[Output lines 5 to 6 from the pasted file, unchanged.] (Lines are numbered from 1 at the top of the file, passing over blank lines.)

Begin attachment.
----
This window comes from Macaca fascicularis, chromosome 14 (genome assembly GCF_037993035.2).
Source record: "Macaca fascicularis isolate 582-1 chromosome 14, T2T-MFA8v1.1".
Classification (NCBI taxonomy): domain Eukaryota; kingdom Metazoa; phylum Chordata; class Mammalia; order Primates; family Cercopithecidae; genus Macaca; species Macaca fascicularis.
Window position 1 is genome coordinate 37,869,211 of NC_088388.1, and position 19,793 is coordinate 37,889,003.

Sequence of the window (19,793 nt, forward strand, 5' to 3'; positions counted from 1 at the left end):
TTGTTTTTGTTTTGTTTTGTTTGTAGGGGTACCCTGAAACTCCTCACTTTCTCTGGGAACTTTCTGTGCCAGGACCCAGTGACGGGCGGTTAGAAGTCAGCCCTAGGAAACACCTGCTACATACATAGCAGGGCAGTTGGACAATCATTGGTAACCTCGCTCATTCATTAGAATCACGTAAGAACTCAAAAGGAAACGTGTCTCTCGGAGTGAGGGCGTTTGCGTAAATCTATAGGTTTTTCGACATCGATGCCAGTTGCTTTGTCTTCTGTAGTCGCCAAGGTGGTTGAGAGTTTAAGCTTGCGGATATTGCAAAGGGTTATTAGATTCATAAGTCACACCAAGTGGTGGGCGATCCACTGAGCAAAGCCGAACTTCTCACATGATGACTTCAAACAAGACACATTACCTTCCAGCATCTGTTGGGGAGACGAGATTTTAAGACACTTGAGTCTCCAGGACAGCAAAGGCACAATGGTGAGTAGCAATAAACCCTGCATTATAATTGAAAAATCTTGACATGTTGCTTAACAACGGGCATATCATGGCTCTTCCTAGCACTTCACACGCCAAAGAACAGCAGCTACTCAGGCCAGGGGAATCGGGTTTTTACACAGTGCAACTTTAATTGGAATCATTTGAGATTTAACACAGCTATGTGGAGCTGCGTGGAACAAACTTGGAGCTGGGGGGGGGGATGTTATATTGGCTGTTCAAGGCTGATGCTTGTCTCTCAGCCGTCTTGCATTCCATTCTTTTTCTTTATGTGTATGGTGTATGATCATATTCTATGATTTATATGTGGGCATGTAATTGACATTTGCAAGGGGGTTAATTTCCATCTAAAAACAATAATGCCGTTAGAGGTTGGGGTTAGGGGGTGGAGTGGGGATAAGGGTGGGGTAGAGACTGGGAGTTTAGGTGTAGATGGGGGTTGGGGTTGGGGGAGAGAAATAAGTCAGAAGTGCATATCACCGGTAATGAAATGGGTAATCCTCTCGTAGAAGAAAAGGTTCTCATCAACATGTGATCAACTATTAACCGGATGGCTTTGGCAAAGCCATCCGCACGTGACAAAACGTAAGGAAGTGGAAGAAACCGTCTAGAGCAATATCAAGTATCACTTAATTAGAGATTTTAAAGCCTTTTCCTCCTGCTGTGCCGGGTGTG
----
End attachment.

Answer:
Sequence of the window (19,793 nt, forward strand, 5' to 3'; positions counted from 1 at the left end):
TTGTTTTTGTTTTGTTTTGTTTGTAGGGGTACCCTGAAACTCCTCACTTTCTCTGGGAACTTTCTGTGCCAGGACCCAGTGACGGGCGGTTAGAAGTCAGCCCTAGGAAACACCTGCTACATACATAGCAGGGCAGTTGGACAATCATTGGTAACCTCGCTCATTCATTAGAATCACGTAAGAACTCAAAAGGAAACGTGTCTCTCGGAGTGAGGGCGTTTGCGTAAATCTATAGGTTTTTCGACATCGATGCCAGTTGCTTTGTCTTCTGTAGTCGCCAAGGTGGTTGAGAGTTTAAGCTTGCGGATATTGCAAAGGGTTATTAGATTCATAAGTCACACCAAGTGGTGGGCGATCCACTGAGCAAAGCCGAACTTCTCACATGATGACTTCAAACAAGACACATTACCTTCCAGCATCTGTTGGGGAGACGAGATTTTAAGACACTTGAGTCTCCAGGACAGCAAAGGCACAATGGTGAGTAGCAATAAACCCTGCATTATAATTGAAAAATCTTGACATGTTGCTTAACAACGGGCATATCATGGCTCTTCCTAGCACTTCACACGCCAAAGAACAGCAGCTACTCAGGCCAGGGGAATCGGGTTTTTACACAGTGCAACTTTAATTGGAATCATTTGAGATTTAACACAGCTATGTGGAGCTGCGTGGAACAAACTTGGAGCTGGGGGGGGGGATGTTATATTGGCTGTTCAAGGCTGATGCTTGTCTCTCAGCCGTCTTGCATTCCATTCTTTTTCTTTATGTGTATGGTGTATGATCATATTCTATGATTTATATGTGGGCATGTAATTGACATTTGCAAGGGGGTTAATTTCCATCTAAAAACAATAATGCCGTTAGAGGTTGGGGTTAGGGGGTGGAGTGGGGATAAGGGTGGGGTAGAGACTGGGAGTTTAGGTGTAGATGGGGGTTGGGGTTGGGGGAGAGAAATAAGTCAGAAGTGCATATCACCGGTAATGAAATGGGTAATCCTCTCGTAGAAGAAAAGGTTCTCATCAACATGTGATCAACTATTAACCGGATGGCTTTGGCAAAGCCATCCGCACGTGACAAAACGTAAGGAAGTGGAAGAAACCGTCTAGAGCAATATCAAGTATCACTTAATTAGAGATTTTAAAGCCTTTTCCTCCTGCTGTGCCGGGTGTG